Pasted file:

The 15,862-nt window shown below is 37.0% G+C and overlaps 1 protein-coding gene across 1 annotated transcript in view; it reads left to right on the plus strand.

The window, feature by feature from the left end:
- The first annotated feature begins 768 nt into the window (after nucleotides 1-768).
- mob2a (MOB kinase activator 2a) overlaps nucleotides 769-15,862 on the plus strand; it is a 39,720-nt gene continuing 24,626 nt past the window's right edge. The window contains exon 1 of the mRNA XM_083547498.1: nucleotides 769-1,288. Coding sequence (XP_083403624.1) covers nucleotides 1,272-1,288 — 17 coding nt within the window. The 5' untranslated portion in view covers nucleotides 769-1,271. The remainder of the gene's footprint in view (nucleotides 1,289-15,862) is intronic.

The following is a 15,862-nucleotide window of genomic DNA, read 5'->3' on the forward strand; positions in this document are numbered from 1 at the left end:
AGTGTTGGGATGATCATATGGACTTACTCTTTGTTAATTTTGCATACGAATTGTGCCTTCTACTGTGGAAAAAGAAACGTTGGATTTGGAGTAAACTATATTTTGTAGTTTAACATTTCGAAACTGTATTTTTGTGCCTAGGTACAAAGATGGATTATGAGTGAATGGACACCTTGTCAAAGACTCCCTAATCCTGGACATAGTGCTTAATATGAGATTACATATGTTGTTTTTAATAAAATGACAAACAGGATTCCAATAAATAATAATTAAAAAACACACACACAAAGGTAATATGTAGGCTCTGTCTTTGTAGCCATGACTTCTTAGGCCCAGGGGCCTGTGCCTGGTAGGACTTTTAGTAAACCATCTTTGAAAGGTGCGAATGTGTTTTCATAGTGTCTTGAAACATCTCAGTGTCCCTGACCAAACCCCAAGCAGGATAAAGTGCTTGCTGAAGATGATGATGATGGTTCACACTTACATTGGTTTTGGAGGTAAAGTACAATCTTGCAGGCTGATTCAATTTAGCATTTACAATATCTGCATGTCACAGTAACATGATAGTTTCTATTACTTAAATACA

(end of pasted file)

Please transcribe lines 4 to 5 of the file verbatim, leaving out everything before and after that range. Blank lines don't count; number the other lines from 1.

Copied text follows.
- mob2a (MOB kinase activator 2a) overlaps nucleotides 769-15,862 on the plus strand; it is a 39,720-nt gene continuing 24,626 nt past the window's right edge. The window contains exon 1 of the mRNA XM_083547498.1: nucleotides 769-1,288. Coding sequence (XP_083403624.1) covers nucleotides 1,272-1,288 — 17 coding nt within the window. The 5' untranslated portion in view covers nucleotides 769-1,271. The remainder of the gene's footprint in view (nucleotides 1,289-15,862) is intronic.

The following is a 15,862-nucleotide window of genomic DNA, read 5'->3' on the forward strand; positions in this document are numbered from 1 at the left end: